Strange Brouhaha

Sunday, October 30, 2005

National Novel Writing Month

NaNoWriMo, as it's colloquially known, is coming up in a couple of days. The idea is that participants will write 50,000 words or more--a complete short novel--in one month. That's a little under 1700 words a day. It doesn't have to be good, it just has to be done.

I'm doin' it. Thaaaat's right. Heck, I even put the icon over on the sidebar. I'm frickin' committed.

Saturday, October 29, 2005

Well, this will just lead to more illicit sex!

This morning, Slashdot linked to an article about a scientist doing research on a gene present in descendants of Black Plague survivors which confers immunity to HIV. I can't believe this research is being paid for by our tax dollars! Why, if we find a way to make people immune to HIV, that will cause them to think that having sex is okay, in much the same way that vaccinating against human papillomavirus will cause sexual promiscuity! This must be stopped! Pro-AIDS, pro-cancer followers of Emperor Bush, UNITE!

(Yes...I'm being sarcastic. An article from about the whole thing is pretty good. It quotes lunatic Tony Perkins [*a* psycho, but not *the* Psycho] by way of Fortune magazine:

...Fortune magazine features a major article highlighting the debate. They quote members of powerful Christian and right-wing lobbying organisations including Tony Perkins, president of the Family Research Council, who said: "It sends the wrong message. Our concern is that this vaccine will be marketed to a segment of the population that should be getting a message about abstinence."

The article then goes on to ask "Would they have the same objections if an to an effective preventative vaccine were developed for gonorrhoea, chlamydia, or even for HIV?" I think we all know the answer to that question.)

Monday, October 24, 2005

R.I.P. Rosa Parks

Rosa Parks is dead. She was 92. I'm pretty sure there's a place for her in heaven. Right up front. (Sorry, I had to.)

Saturday, October 22, 2005

Smart rats and eBay auctions

First, here's an article from CNN about a single rat--WITH a radio collar!--evading scientists for four months in an otherwise rat-free environment.

Second, courtesy off Matt K., an awesome eBay auction for the new Madden game. The guy's commentary is right on. I've never played a Madden game that I've liked. Ever. It really sucks that Electronic Arts has the exclusive NFL license. (Well, in a way, it doesn't suck; that saves me fifty bucks because there's no way I'm buying a Madden game.)

Thursday, October 20, 2005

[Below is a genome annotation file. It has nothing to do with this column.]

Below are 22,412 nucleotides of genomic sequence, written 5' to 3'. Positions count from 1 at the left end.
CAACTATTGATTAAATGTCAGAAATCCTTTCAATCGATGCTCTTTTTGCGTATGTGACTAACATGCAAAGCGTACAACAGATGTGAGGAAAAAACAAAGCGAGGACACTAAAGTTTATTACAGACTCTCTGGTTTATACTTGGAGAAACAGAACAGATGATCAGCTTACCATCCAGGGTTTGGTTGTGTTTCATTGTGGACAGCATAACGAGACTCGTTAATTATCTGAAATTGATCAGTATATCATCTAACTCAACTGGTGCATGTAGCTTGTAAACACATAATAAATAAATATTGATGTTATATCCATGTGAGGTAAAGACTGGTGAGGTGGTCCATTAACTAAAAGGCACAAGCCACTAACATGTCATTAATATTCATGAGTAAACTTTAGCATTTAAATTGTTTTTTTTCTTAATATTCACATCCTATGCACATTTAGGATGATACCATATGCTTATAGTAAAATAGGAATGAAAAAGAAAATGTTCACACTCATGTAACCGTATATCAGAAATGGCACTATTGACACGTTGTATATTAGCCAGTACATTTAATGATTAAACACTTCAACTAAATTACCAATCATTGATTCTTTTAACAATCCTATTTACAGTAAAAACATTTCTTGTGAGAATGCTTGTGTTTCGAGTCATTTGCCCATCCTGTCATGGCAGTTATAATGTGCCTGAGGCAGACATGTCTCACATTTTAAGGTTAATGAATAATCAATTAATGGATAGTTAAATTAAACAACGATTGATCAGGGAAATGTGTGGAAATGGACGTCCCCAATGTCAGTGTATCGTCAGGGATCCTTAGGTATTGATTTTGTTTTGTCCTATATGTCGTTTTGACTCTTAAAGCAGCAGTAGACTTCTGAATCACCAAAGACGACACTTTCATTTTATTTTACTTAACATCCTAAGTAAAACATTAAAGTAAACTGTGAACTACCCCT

WWII remains found in a glacier

From CNN, here's a story about pilot's remains found in a glacier. Interesting, mildly. The question that immediately came to mind is: there are still 78,000 American MIAs from WWII--where did they all go? They can't all have been washed out to sea, can they?

Sunday, October 16, 2005

Are NASCAR drivers athletes?

I'm no physiologist, but despite the claims of some of the doctors in this article about how physically fit drivers are, I'd have to say "Duh, no."

That doesn't mean they're not in good shape.

That doesn't mean they don't have to have good reflexes.

That doesn't mean it isn't physically taxing to drive a race car.

But I think that the doctors are drawing the wrong conclusions from the available evidence. Would you call construction workers athletes? Miners? Firefighters? Stunt performers? Strength, agility and endurance are only part of the equation; to call drivers athletes would require calling auto racing a sport, and I'm not convinced that it is. I suppose it could be, since it's got physical exertion and competition. But when I think of "sports", I think of football, baseball, basketball, tennis, hockey, bike racing. I offer up the example of horse racing: the horses are the athletes. Not the jockeys.

Friday, October 14, 2005

Own A Bunch Of Computers

If you're looking to buy a really expensive present for someone who doesn't have enough old stuff laying around, there's an auction right now on eBay for a ton of old computer equipment, including some of the greats from the last twenty years. Some not-so-greats, too, like an Apple III.

I'll provide a link, but be forewarned that if you have a dialup connection, you will be sorry. I have DSL, and I didn't want to wait for all the pictures to load. The ones that I did see were neat. Check it out.

Monday, October 10, 2005

Aardman warehouse destroyed